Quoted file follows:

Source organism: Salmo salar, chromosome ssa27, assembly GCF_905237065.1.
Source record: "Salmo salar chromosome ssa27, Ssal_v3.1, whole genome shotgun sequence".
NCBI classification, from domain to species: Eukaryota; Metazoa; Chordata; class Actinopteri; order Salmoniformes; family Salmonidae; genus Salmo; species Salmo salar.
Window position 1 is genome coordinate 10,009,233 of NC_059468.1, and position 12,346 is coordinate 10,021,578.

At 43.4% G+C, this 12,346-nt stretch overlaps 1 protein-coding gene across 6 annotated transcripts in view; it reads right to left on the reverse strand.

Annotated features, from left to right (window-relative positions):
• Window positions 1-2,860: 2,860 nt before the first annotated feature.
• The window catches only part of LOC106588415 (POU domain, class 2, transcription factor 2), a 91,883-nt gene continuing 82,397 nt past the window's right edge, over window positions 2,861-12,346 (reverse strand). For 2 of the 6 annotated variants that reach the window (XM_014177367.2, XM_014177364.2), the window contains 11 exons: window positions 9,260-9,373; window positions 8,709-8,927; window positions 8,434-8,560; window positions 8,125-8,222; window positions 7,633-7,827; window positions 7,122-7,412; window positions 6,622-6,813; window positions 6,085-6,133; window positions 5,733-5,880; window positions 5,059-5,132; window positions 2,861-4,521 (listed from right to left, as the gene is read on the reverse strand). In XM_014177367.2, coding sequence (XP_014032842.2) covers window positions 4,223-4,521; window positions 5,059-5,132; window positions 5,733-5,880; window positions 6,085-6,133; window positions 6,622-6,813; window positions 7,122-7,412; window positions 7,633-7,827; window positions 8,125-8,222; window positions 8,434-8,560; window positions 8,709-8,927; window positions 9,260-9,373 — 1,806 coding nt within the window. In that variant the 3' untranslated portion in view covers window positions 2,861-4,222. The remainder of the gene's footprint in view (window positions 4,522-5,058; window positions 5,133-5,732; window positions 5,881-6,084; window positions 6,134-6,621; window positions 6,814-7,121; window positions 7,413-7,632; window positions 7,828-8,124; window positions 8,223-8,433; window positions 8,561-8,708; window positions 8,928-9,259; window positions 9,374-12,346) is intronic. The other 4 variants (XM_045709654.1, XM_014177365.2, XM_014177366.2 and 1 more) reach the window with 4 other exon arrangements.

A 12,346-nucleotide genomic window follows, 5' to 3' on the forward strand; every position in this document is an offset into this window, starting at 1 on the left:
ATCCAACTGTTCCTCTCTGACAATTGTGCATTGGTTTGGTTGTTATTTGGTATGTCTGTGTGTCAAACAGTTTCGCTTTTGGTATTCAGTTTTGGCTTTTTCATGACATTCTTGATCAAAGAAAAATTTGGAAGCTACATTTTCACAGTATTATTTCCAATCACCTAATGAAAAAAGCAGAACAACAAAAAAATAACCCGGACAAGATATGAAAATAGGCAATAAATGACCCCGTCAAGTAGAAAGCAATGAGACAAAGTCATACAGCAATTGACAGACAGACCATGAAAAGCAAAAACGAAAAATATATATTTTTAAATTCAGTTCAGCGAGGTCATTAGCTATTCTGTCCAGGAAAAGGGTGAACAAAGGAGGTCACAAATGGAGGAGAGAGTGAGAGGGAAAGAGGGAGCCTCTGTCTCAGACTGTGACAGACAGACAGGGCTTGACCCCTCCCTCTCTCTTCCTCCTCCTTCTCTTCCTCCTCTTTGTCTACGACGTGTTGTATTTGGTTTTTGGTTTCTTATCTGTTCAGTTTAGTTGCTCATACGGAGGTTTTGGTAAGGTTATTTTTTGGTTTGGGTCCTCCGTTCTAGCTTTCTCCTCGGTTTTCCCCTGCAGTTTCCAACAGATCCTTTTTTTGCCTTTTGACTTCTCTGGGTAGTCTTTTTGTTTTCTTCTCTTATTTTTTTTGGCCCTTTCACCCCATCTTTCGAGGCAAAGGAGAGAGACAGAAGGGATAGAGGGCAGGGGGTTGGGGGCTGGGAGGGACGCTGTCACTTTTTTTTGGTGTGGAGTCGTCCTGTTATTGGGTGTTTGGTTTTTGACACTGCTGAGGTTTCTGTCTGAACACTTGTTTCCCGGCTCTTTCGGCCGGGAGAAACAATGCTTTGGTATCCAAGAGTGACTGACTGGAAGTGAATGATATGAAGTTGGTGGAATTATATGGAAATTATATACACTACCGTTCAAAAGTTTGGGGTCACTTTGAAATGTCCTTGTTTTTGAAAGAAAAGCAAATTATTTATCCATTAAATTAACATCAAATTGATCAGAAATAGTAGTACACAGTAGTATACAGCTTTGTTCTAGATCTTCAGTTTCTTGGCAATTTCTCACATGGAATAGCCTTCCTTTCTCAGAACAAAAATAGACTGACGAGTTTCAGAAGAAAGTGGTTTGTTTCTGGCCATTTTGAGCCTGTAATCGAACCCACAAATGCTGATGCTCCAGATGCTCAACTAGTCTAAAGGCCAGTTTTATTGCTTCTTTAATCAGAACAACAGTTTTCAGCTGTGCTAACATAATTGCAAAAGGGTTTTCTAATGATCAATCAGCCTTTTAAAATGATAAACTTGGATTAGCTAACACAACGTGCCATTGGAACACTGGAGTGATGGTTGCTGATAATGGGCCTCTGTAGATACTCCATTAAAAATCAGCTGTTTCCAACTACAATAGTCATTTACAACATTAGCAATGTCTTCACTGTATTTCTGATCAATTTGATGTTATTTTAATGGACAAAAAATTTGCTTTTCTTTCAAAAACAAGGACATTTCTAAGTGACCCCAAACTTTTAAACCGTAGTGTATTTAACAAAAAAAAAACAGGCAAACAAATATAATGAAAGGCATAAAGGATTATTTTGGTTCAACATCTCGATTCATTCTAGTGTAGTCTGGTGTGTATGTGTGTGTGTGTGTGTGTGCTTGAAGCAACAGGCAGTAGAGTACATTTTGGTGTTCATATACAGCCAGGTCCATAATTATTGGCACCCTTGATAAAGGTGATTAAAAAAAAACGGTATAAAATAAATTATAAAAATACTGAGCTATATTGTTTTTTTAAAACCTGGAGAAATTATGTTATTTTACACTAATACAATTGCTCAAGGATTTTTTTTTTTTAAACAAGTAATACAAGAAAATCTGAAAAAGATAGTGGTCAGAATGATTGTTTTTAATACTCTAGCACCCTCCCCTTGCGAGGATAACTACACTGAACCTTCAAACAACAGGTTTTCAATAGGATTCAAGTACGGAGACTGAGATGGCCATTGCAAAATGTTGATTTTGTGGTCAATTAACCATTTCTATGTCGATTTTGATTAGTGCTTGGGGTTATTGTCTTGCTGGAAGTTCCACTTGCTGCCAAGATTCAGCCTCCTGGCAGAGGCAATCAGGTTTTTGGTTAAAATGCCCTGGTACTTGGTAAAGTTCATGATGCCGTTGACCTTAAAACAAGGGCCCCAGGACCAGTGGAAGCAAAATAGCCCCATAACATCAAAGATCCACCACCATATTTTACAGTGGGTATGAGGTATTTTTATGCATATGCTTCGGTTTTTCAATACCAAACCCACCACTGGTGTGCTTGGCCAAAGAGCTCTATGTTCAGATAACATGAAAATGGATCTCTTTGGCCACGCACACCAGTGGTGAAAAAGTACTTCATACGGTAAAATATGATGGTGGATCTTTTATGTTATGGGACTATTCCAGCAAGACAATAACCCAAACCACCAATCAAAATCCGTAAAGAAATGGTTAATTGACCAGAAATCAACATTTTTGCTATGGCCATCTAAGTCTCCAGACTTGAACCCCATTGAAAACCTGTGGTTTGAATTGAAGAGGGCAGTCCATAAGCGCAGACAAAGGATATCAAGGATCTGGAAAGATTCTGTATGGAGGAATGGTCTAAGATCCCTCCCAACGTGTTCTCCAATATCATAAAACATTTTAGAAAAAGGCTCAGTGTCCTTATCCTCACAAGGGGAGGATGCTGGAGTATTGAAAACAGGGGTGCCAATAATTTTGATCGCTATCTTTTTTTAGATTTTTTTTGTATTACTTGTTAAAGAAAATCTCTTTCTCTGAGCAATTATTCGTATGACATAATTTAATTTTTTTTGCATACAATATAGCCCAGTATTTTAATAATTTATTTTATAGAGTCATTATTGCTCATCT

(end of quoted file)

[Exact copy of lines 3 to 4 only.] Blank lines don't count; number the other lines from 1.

NCBI classification, from domain to species: Eukaryota; Metazoa; Chordata; class Actinopteri; order Salmoniformes; family Salmonidae; genus Salmo; species Salmo salar.
Window position 1 is genome coordinate 10,009,233 of NC_059468.1, and position 12,346 is coordinate 10,021,578.